story by Lindsay Humphrey Putting a bad run out of your head is a feat every successful rodeo competitor has needed to master to reach […]
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Meet the Member Brody Thiessen
story by Lindsay King
Just like his brother Chance, Brody Thiessen has an affinity for calf roping. The 13 year old wanted to follow in his brother’s rodeo footsteps while he still had the chance. “He was born with cerebral palsy and has never really had use of his right side,” said Lindsey, Brody’s mom. An extensive agenda for physical therapy followed Brody for the first few years of life, but riding horses also became a part of that. “I started riding when I was little, it helps loosen up my muscles and build strength. I ran barrels and poles in junior rodeo. I liked how fast and exciting it was,” said the OKJHSRA cowboy. He also competed in the goat undecorating.
Brody knew he wanted to continue his rodeo career despite being limited to only one event – ribbon roping. “Our president Jeff Todd and Brody are buddies. He is always encouraging Brody to try to do everything. We figured ribbons was about the only thing he could do in rodeo. Everyone started on the hunt for a partner,” Lindsey said. Finding a girl to rope for the event was no small task, but Brody’s army of long-time rodeo family got it done. Helen Poer, an eighth-grade transfer from Texas, was an answered prayer. “She thought I was going to be a blessing to her but I am the one who is blessed,” Brody said.
Giving Usain Bolt a run for his money, Brody crosses the finish line, ribbon in hand, to stands full of cheering fans. That’s his therapy now, rodeo and simply being a kid. “The exercise is good for him. We try to encourage him to get out and ride as much as possible, it helps his balance and core strength. As long as he is active, that is pretty good therapy in itself,” Lindsey said. Brody’s parents encouraged him to do ribbon roping in junior high rodeo for the exercise and because it might be his last chance to compete. With a few good runs under their belt, Brody and Helen have a chance at placing in the top fifteen at state. Brody works hard each day to earn that gold buckle waiting for him at state finals.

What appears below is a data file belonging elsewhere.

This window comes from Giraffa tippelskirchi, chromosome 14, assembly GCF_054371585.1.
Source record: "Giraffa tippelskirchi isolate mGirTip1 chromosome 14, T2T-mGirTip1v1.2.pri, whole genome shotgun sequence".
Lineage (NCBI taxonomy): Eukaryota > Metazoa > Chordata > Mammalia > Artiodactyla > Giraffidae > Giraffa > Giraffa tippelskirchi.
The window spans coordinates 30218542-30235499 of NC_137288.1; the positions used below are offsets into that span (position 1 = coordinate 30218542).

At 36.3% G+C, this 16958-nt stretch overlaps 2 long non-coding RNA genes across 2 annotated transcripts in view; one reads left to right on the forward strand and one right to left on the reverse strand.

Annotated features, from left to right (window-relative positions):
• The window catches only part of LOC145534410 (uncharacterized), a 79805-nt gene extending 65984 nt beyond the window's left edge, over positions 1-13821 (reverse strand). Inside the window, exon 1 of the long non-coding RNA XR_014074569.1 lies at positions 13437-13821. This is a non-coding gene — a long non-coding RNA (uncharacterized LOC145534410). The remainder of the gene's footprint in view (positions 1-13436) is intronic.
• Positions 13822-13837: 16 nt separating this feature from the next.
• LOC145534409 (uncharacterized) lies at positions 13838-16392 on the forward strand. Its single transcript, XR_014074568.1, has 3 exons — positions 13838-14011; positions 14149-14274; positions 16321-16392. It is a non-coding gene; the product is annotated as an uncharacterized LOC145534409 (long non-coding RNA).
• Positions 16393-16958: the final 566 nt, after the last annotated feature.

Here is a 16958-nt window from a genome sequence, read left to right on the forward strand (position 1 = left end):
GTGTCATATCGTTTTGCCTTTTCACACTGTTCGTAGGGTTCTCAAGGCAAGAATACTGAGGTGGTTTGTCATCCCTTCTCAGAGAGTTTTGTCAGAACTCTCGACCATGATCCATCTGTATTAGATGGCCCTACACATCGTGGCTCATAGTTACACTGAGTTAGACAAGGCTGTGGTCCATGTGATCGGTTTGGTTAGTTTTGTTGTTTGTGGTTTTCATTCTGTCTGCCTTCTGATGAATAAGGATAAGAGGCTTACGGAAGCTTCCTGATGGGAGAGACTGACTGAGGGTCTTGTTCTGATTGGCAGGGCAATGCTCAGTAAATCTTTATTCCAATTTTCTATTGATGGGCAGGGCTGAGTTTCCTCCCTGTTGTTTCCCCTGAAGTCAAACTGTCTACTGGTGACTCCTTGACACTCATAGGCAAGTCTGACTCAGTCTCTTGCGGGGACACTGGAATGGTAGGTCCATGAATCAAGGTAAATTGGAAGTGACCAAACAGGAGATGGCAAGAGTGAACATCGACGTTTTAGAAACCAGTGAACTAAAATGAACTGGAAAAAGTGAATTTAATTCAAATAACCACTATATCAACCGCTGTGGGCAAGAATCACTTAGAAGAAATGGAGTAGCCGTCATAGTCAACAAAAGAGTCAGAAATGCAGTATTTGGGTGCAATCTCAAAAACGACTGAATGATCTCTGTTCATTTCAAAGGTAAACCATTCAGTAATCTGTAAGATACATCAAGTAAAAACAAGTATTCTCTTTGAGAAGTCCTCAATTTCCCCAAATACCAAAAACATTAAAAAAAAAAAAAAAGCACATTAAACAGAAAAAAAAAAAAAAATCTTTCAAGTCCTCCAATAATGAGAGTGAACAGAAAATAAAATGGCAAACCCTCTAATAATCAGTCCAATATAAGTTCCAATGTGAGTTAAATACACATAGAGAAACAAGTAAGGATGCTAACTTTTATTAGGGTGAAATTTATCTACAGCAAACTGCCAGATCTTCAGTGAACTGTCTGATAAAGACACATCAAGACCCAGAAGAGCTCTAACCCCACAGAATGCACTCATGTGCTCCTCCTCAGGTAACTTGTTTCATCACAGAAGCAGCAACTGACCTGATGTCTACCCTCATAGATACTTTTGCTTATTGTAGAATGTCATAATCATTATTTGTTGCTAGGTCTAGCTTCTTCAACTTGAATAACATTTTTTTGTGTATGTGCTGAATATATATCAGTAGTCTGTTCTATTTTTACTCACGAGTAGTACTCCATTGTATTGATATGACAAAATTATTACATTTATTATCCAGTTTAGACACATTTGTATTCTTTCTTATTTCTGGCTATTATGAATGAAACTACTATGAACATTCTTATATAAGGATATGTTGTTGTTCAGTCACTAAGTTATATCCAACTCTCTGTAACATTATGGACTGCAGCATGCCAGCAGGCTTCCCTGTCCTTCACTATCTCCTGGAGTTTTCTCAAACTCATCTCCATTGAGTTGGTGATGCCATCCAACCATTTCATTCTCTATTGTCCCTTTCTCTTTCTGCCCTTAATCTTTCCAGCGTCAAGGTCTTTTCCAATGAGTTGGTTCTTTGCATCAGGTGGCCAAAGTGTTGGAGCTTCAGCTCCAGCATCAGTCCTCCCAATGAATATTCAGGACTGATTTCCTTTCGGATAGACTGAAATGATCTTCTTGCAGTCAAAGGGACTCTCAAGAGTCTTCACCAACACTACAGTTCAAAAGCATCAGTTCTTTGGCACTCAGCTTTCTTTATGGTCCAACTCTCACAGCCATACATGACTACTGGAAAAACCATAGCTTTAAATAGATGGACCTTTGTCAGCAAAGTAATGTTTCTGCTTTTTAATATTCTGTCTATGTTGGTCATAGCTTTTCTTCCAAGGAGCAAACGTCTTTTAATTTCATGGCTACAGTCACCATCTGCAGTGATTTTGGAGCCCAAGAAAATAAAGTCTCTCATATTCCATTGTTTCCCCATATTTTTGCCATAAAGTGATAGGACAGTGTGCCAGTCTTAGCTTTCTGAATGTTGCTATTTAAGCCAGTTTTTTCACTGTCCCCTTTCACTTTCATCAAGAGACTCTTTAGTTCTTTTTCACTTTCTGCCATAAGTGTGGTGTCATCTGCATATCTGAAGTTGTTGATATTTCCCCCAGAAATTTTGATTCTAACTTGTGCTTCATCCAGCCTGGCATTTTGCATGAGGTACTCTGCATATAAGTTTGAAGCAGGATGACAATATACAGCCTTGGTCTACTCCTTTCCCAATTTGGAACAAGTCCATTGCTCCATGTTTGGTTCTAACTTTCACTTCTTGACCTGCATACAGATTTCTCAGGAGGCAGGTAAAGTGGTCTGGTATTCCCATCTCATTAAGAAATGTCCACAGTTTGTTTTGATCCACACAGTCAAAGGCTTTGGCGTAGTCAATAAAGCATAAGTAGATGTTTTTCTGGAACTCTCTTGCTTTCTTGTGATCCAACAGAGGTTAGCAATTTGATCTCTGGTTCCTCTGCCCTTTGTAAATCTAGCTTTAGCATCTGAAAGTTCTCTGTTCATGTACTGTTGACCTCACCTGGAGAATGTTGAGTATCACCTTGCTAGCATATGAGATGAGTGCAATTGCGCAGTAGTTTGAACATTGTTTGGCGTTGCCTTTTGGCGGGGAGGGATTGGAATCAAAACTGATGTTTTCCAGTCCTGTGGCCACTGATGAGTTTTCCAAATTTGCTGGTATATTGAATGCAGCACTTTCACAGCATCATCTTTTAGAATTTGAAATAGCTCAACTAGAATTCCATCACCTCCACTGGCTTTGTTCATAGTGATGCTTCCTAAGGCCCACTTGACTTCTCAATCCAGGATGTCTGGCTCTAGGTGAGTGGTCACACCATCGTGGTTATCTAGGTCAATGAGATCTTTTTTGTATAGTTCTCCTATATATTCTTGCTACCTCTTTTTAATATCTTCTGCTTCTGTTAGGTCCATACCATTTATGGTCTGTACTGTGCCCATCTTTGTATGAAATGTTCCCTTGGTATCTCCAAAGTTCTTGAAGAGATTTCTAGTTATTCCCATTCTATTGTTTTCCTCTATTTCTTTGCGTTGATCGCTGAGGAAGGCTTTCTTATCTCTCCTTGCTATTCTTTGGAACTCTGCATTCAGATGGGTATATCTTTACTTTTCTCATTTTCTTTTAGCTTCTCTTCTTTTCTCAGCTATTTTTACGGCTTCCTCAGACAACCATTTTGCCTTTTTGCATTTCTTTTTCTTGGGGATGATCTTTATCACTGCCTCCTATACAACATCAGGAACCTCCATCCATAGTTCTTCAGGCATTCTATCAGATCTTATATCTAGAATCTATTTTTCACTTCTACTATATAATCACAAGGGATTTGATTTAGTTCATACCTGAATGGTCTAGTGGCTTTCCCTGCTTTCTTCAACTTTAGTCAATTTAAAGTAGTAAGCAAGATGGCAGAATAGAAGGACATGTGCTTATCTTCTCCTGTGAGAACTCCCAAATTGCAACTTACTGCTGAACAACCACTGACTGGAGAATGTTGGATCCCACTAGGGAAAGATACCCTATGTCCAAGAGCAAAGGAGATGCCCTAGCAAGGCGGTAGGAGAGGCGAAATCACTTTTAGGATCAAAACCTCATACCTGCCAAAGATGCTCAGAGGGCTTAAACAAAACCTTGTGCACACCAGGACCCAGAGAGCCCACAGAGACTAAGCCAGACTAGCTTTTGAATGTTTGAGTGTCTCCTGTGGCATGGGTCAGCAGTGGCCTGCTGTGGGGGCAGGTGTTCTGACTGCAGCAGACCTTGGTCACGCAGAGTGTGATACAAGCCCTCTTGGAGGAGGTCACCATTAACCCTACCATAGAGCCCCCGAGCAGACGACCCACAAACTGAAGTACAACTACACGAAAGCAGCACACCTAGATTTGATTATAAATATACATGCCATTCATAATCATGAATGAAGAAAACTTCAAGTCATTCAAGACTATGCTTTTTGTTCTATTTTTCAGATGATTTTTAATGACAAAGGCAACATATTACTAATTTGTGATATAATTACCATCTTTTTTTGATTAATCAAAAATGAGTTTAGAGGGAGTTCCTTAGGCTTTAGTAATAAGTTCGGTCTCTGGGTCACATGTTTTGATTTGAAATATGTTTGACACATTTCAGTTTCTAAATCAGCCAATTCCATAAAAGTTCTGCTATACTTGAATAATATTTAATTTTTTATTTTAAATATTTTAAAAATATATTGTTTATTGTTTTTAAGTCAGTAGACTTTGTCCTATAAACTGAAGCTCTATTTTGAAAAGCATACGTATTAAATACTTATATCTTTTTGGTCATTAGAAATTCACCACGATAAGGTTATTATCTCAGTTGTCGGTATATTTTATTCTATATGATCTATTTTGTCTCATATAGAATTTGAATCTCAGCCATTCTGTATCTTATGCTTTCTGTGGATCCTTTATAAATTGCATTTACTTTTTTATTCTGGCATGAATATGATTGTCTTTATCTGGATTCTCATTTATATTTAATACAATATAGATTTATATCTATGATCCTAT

That practicing comes with a couple of helping hands. “My mom makes me look good,” Brody joked. “My dad [Kent] and brother help me in the arena though. They saddle my horse for me and rope the calf so I can practice.” Both his dad and brother can be found behind the chutes when Brody is competing, usually yelling above the crowd. “The hardest part about ribbon roping is trying to get the ribbon. The calf is always moving and sometimes she will knock ya. I got clotheslined by the rope once. And then it was muddy on top of that. It was tough,” Brody said.
Like any true cowboy, most of Brody’s other interests pertain to the great outdoors. The avid hunter shot his first deer just last year and proudly displays it on the wall. But he also likes the finer things in life. “I like art, I might try and become an artist when I grow up. I take art at school and in the summer. I like to paint Elvis, he is my favorite singer. I am a big fan I guess you could say,” said the OKC Thunder fan. He plays basketball for Hamon Elementary and baseball in the summer time. Though making baskets and getting assists makes basketball his favorite of the two sports. He always comes back to rodeo, it’s what he’s grown up around. “I am just thankful for everything and glad that I get to rodeo, at least for a little while.”